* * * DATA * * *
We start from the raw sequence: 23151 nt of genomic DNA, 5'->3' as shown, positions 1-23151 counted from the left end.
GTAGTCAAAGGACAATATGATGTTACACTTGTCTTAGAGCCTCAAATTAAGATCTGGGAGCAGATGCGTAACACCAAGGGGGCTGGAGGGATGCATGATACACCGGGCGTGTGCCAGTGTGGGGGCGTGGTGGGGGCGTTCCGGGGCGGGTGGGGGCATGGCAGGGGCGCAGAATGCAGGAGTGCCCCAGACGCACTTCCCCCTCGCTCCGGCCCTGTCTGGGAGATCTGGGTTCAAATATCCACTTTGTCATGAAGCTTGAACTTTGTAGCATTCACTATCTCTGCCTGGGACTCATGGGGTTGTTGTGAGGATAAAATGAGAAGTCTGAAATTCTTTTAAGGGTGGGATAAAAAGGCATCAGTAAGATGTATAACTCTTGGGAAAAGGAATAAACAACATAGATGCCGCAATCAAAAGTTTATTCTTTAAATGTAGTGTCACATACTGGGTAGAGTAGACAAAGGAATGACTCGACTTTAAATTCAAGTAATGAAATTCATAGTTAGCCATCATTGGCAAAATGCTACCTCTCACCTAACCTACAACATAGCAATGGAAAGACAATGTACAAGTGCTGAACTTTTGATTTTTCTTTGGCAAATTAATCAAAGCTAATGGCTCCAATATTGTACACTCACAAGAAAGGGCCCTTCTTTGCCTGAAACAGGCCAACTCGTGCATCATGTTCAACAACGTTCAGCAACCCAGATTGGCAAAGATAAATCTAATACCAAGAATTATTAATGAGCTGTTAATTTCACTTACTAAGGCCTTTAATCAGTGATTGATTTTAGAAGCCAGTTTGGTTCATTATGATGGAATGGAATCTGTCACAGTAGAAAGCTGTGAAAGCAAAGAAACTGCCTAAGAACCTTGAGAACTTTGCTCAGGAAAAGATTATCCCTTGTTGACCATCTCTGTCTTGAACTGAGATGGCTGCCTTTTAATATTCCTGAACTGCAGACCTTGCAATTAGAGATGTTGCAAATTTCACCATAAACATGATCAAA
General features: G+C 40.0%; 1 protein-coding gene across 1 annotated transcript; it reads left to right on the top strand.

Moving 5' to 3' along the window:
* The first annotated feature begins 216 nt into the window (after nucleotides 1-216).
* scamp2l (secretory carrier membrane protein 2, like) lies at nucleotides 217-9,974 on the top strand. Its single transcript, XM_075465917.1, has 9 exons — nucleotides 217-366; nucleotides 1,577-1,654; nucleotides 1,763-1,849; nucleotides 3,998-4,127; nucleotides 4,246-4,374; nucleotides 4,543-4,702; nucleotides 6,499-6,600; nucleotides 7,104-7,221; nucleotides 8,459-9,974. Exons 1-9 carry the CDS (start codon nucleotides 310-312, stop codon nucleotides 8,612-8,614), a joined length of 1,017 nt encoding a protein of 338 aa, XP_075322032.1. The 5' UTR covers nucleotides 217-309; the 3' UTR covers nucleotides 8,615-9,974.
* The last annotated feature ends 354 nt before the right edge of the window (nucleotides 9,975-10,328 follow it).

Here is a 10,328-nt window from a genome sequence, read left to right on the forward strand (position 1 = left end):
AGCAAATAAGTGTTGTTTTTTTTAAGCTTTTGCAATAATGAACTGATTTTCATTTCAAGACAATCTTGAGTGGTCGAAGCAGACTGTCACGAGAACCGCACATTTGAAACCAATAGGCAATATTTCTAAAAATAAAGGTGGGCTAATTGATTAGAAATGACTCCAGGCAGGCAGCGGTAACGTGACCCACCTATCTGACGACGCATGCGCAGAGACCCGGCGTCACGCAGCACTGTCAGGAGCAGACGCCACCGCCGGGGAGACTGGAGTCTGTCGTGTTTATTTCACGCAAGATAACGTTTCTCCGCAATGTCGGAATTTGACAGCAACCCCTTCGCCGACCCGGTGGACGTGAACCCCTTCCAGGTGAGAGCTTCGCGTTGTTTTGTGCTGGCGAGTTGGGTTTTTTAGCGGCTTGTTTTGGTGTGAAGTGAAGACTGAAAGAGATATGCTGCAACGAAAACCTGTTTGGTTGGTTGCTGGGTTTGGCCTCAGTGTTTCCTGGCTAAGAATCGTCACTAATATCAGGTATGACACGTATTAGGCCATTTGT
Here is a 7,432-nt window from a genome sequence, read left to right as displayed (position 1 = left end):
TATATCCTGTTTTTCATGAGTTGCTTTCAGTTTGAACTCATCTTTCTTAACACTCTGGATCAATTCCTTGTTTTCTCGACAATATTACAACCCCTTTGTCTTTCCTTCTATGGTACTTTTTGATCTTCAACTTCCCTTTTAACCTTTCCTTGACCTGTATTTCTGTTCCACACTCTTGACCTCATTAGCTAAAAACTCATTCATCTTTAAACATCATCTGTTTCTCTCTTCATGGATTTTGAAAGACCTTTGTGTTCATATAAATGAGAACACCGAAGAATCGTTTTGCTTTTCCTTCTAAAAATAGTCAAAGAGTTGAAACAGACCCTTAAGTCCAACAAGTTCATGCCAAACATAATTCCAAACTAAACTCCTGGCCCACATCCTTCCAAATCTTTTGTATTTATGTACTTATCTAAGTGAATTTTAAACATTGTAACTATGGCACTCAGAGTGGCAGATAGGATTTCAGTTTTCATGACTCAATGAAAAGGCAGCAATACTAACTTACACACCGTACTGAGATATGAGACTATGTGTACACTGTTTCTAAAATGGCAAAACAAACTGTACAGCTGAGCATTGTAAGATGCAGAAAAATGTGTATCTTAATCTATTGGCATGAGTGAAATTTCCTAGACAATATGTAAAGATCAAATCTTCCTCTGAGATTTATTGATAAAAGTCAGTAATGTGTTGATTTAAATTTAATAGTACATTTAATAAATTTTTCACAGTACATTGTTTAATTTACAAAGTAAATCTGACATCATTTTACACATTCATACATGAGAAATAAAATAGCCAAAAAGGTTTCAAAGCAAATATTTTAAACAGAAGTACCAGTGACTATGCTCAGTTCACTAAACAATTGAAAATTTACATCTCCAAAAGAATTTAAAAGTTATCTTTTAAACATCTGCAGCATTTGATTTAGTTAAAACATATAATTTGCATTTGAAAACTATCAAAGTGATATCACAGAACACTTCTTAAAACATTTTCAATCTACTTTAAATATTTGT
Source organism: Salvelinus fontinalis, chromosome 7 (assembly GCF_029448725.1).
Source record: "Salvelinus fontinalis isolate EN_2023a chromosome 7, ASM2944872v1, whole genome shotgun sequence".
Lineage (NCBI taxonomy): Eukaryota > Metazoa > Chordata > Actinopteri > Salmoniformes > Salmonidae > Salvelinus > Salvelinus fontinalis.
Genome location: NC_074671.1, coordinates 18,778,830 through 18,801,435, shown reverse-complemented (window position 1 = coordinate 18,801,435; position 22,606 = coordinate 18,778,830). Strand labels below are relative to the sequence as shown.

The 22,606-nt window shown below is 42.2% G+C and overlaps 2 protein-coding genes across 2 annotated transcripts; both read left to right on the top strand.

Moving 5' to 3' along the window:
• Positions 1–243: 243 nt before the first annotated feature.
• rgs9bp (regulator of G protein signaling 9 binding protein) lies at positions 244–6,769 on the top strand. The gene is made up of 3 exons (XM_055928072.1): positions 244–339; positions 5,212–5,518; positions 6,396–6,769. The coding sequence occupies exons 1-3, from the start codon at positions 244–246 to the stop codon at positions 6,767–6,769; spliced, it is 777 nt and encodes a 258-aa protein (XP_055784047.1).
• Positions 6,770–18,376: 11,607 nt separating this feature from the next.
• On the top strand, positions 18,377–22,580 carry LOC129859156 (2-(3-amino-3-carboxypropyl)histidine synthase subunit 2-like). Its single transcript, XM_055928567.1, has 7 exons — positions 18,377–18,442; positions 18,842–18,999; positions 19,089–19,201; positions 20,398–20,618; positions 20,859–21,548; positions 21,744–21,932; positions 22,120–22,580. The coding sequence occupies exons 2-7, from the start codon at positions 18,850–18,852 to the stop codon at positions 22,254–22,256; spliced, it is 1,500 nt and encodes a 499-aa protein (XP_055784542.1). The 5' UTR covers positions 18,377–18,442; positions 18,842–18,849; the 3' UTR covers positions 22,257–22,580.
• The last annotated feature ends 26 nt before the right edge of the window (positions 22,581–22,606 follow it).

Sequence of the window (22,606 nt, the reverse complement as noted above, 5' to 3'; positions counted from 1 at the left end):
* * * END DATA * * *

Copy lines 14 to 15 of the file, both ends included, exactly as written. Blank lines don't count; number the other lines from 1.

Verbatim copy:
Lineage (NCBI taxonomy): Eukaryota > Metazoa > Chordata > Actinopteri > Salmoniformes > Salmonidae > Salvelinus > Salvelinus fontinalis.
Genome location: NC_074671.1, coordinates 18,778,830 through 18,801,435, shown reverse-complemented (window position 1 = coordinate 18,801,435; position 22,606 = coordinate 18,778,830). Strand labels below are relative to the sequence as shown.